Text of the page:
Through the Unknown, Remembered Gate by Emily Benedek
A Spiritual Journey

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Synopsis

Emily Benedek, the author of two highly regarded books on the traditions and conflicts of Native Americans of the Southwest, suddenly found herself in the mid-1990s grappling with certain traditions and conflicts of her own. Stricken with a case of temporary blindness, she had an experience— unprecedented in her life—which she was able to understand only as an apprehension of the divine.

Stirred and confused, Benedek took herself to a humble storefront synagogue in Dallas, where she was then living. Among the welcoming congregants she began a spiritual journey that gradually led her back to Jewish practice and belief.

As we accompany Benedek on her journey, we come to know the wise and imaginative psychoanalyst who served as one of her guides... an Orthodox family in Rockland County whose lives are devoted entirely to Torah yet who are open to Benedek's questioning and probing, particularly on the subject of the differing roles of men and women in Orthodoxy... Texans, Israelis, and Brooklynites, teachers and students, and the vibrant Conservative Congregation B'nai Jeshurun on Manhattan's Upper West Side, where Benedek eventually finds her most comfortable spiritual home.

And ultimately, of course, we come to know Emily Benedek, an independent and principled modern woman who has found a path through T. S. Eliot's "unknown, remembered gate" in the Jewish life and identity that connect her to her rich and powerful heritage. Curious, sensitive, perceptive, and questing, she gives us in this compelling memoir a beautiful story, beautifully told.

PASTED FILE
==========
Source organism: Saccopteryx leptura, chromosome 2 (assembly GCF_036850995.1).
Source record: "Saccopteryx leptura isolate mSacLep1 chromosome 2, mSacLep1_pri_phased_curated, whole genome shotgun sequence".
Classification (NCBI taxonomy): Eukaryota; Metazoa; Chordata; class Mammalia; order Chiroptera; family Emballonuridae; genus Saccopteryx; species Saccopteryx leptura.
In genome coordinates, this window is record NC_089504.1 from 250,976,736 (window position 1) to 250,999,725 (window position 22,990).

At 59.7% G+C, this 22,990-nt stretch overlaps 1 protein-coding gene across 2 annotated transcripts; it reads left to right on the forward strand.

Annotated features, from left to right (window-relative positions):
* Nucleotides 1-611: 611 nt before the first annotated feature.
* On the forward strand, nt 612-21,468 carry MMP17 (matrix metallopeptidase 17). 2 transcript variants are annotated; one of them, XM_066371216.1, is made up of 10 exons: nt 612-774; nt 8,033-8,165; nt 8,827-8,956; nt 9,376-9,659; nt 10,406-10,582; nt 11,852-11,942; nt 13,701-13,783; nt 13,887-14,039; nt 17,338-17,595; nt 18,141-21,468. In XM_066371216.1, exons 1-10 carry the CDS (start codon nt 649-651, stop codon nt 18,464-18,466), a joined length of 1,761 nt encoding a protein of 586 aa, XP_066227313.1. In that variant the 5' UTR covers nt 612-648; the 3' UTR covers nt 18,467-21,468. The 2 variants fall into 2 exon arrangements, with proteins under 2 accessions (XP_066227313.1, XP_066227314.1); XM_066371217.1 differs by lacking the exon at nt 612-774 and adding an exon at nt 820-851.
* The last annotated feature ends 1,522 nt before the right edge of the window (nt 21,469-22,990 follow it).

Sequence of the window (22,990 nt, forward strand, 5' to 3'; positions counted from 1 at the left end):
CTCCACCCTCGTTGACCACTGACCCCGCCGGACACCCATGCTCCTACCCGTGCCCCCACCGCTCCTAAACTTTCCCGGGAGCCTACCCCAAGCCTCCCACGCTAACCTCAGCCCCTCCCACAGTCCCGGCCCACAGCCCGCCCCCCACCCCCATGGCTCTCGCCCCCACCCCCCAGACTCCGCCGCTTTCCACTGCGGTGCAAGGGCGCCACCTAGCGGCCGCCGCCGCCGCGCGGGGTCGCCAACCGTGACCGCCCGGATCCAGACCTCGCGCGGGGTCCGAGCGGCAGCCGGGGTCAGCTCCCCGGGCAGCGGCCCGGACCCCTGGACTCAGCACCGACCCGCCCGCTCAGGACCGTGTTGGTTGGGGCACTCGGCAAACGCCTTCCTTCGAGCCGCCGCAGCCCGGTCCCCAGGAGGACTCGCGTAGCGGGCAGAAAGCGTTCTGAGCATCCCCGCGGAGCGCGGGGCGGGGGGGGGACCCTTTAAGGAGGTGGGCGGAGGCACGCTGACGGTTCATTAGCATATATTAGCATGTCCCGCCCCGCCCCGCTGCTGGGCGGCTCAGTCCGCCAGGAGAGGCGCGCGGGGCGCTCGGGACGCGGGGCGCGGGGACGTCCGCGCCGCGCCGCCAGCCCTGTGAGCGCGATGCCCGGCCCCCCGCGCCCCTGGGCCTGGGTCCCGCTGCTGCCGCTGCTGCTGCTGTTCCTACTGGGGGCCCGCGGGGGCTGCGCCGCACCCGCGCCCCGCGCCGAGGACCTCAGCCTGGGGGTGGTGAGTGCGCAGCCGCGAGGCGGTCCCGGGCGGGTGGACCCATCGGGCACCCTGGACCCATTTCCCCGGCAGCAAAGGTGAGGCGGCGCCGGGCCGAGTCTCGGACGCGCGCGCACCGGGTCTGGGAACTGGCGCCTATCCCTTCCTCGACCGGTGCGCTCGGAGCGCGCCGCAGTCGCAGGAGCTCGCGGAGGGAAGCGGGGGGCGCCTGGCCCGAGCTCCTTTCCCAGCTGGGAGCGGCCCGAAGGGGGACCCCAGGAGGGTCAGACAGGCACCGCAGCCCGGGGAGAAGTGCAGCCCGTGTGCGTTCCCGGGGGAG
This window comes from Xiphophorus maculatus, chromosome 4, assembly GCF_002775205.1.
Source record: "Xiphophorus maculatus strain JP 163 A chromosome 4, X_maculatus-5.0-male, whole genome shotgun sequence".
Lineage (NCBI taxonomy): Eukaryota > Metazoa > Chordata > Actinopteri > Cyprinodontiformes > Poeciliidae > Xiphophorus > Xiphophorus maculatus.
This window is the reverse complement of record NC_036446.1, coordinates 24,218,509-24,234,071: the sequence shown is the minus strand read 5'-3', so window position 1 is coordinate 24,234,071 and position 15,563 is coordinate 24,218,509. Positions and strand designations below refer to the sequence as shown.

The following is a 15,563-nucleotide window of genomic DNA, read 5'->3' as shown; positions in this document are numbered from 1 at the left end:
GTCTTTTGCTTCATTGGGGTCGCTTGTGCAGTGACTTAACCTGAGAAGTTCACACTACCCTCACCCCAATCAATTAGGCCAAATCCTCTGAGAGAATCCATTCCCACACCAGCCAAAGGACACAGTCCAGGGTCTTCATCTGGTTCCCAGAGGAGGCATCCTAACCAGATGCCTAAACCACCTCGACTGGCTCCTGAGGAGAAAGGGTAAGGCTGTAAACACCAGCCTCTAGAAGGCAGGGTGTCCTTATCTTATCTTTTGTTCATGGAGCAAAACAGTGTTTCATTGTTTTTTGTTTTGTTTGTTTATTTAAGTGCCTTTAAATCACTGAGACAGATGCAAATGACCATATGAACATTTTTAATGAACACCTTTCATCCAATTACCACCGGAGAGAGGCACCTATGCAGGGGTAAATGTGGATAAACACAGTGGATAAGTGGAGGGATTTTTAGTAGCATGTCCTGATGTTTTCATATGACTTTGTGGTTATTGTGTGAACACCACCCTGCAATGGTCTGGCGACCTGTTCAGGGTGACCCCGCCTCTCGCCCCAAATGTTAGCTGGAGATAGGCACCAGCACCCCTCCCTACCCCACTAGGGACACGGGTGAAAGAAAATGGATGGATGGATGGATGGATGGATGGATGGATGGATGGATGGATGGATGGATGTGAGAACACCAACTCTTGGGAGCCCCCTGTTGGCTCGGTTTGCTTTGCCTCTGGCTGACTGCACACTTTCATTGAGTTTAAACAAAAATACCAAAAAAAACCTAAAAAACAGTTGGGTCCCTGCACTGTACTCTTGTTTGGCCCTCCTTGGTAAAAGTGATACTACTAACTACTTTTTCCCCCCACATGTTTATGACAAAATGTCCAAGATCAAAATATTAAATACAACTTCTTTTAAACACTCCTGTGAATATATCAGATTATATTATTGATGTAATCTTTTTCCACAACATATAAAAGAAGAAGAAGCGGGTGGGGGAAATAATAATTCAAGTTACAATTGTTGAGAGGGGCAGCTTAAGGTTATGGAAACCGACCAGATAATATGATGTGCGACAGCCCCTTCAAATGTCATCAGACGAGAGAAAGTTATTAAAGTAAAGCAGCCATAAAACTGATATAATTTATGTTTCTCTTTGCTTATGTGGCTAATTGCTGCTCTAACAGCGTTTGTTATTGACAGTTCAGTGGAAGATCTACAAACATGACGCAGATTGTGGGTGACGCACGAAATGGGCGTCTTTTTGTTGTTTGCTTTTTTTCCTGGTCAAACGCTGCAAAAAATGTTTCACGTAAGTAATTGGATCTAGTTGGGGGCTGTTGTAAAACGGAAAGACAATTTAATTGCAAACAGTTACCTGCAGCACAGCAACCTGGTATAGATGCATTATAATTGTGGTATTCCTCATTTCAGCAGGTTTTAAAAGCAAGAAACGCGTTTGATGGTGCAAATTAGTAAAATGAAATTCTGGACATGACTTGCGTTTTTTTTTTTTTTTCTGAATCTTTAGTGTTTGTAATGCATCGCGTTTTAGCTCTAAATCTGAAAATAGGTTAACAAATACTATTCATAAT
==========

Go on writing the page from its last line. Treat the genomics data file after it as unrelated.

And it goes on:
About Emily Benedek

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Emily Benedek is the author of The Wind Won't Know Me: A History of the Navajo-Hopi Land Dispute and Beyond the Four Corners of the World: A Navajo Woman's Journey. She lives in New York City with her husband and two daughters.
 
Published April 3, 2001 by Schocken. 352 pages
Genres: Biographies & Memoirs, Religion & Spirituality. Non-fiction

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Kirkus Reviews

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Marooned in Texas, where she had followed a boyfriend who turned out not to be the man of her dreams, and working as a television reporter against her writerly instincts, Benedek concluded that the disease was a matter of a troubled heart: “I feel,” she writes, “the cause of my illness was a deep...

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When Benedek (Beyond the Four Corners of the World), a New York Jew living in Dallas, awakened one day to find that she'd lost her ability to see clearly, she interpreted it as a manifestation of spiritual crisis—a sign that she'd literally lost sight of what was important.

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Spirituality & Practice

Rabbi Fried, who takes an interest in her spiritual quest, tells her: "In Judaism, we're supposed to take the physical world and elevate it to the spiritual.

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